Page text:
Friday, February 13, 2015

Dendroclimatology: The divergence problem

I was reminded about dendroclimatology when reading a book about the geological evidence of climate change by E. Kirsten Peters. Dendroclimatology is the study of inferring past climactic conditions based upon tree ring width and/or density. The resulting data is high resolution since a tree ring is formed every year. Tree ring width and/or density correlates well with various climate parameters like sun, water, and temperature. Using techniques from dendrochronology (tree-ring dating), long climate records of thousands of years can be reconstructed using this technique. For example, summer temperature anomalies for the past 7000 years in Siberia were constructed using tree ring proxies in the figure below.

R.M.Hantemirov - Institute of Plant and Animal Ecology. Summer temperature anomalies of the Yamal Pennisula.

Dendroclimatologists have developed methods to ensure that the samples examined contain tree ring properties that best reflect only the climactic parameter of interest. Despite this there are confounding factors, as outlined in the dendroclimatology wikipedia entry, including nonlinear responses and environmental conditions and events that can otherwise affect tree ring width and density. The most interesting confounding effect has only been evident since the 1950s and is known as the divergence problem.

The divergence problem was first identified in Alaska by Taubes (1995)[1] and Jacoby & d'Arrigo (1995)[2]. The recognition that this problem was widespread in high northern latitudes was published in 1998 by Keith Briffa[3]. A study by Cook in 2004[4] demonstrated that the problem is unique in the past 1000 years, suggesting the possibility of an anthropogenic cause. The problem is that, in northern latitudes, tree ring proxy measurements have diverged from instrument-based temperature data since the 1950s (see figure below). Growth of trees at these latitudes is declining despite instrument-based temperature data that would normally correlate with increased tree-ring width. The cause is unknown but it is likely to be a combination of local and global factors such as global warming-induced drought and global dimming.[5]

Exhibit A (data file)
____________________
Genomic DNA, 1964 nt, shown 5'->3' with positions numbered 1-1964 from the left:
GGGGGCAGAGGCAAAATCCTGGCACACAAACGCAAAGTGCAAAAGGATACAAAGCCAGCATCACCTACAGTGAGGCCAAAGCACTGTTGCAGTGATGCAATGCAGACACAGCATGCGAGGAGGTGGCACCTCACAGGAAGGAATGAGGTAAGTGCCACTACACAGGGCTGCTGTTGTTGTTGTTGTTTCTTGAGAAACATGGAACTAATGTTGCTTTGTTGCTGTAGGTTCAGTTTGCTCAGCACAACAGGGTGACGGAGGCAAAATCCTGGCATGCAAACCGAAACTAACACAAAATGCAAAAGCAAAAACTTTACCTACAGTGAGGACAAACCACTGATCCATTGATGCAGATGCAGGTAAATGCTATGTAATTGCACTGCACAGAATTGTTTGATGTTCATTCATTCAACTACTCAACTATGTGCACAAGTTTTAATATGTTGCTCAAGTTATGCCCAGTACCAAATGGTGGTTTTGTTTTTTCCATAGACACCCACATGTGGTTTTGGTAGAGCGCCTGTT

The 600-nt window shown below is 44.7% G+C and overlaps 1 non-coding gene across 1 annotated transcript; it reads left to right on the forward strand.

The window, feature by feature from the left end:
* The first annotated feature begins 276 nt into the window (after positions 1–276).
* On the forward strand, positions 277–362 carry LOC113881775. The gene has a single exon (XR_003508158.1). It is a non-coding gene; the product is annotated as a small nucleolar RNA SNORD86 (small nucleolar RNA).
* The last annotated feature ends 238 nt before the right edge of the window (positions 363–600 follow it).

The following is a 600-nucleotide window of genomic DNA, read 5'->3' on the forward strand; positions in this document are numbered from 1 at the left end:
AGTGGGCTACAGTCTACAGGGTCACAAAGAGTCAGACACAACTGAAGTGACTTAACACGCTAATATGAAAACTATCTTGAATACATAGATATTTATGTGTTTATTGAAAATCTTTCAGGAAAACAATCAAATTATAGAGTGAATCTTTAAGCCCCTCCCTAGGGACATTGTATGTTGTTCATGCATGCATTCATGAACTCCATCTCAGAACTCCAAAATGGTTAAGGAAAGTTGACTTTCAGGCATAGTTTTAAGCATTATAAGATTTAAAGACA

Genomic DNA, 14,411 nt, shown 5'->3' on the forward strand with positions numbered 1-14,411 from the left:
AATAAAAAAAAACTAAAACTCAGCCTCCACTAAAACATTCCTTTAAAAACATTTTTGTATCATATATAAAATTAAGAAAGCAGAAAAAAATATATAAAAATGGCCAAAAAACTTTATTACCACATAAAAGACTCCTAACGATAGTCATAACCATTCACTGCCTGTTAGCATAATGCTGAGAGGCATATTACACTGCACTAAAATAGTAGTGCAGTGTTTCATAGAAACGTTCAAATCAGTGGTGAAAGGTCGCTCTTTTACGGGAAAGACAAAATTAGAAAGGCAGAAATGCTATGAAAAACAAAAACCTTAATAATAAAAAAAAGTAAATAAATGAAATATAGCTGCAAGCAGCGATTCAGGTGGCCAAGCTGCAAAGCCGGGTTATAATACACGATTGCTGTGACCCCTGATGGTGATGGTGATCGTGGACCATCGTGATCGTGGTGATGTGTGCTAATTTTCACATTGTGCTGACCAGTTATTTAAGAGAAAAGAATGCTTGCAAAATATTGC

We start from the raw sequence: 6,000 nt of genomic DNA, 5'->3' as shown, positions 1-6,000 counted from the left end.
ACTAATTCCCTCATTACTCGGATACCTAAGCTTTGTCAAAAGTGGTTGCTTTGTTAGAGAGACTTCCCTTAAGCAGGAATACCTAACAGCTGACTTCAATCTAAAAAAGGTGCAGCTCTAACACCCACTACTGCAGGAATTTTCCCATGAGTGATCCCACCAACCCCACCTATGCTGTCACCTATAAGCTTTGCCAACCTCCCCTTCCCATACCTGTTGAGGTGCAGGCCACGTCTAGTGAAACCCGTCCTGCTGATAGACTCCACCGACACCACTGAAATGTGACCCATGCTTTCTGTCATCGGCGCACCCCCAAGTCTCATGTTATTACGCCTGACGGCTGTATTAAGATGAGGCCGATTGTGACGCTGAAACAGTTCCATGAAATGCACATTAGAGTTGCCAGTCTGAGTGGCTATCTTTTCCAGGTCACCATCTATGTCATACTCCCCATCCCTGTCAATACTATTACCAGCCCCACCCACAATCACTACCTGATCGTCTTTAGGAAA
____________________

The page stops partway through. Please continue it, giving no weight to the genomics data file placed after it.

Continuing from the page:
Twenty-year smoothed plots of tree-ring width (dashed line) and tree-ring density (thick solid line), averaged across a network of mid-northern latitude boreal forest sites and compared with equivalent-area averages of mean April to September temperature anomalies (thin solid line). (Briffa 1998)[3] taken from wikipedia

Dendroclimatology seems like a fascinating field that, given some reasonably inexpensive equipment, could be done as an amateur. It would be a great excuse for a hike or backcountry ski while collecting data and learning about botany, local climate, local geography, statistical analysis, and sampling methods.

[1] Taubes, G. (17 March 1995), "Is a Warmer Climate Wilting the Forests of the North?", Science 267 (5204): 1595–1526.
[2] Jacoby, G. C.; d'Arrigo, R. D. (June 1995), "Tree ring width and density evidence of climatic and potential forest change in Alaska", Global Biogeochemical Cycles 9 (2): 227.
[3] Briffa, Keith R.; Schweingruber, F. H.; Jones, Phil D.; Osborn, Tim J.; Shiyatov, S. G.; Vaganov, E. A. (12 February 1998), "Reduced sensitivity of recent tree-growth to temperature at high northern latitudes", Nature 391 (6668): 678.
[4] Cook 2004
[5] d'Arrigo, R.; Wilson, R.; Liepert, B.; Cherubini, P. (February 2008), "On the 'Divergence Problem' in Northern Forests: A review of the tree-ring evidence and possible causes", Global and Planetary Change 60 (3–4): 289. 


Wednesday, February 04, 2015

Skiing Robots!

While I welcome our new robot overlords, I'm unsure that I want them to be better at skiing than me. Hats off to a team from Slovenia and another team from the University of Manitoba for making robots that are cool enough to ski.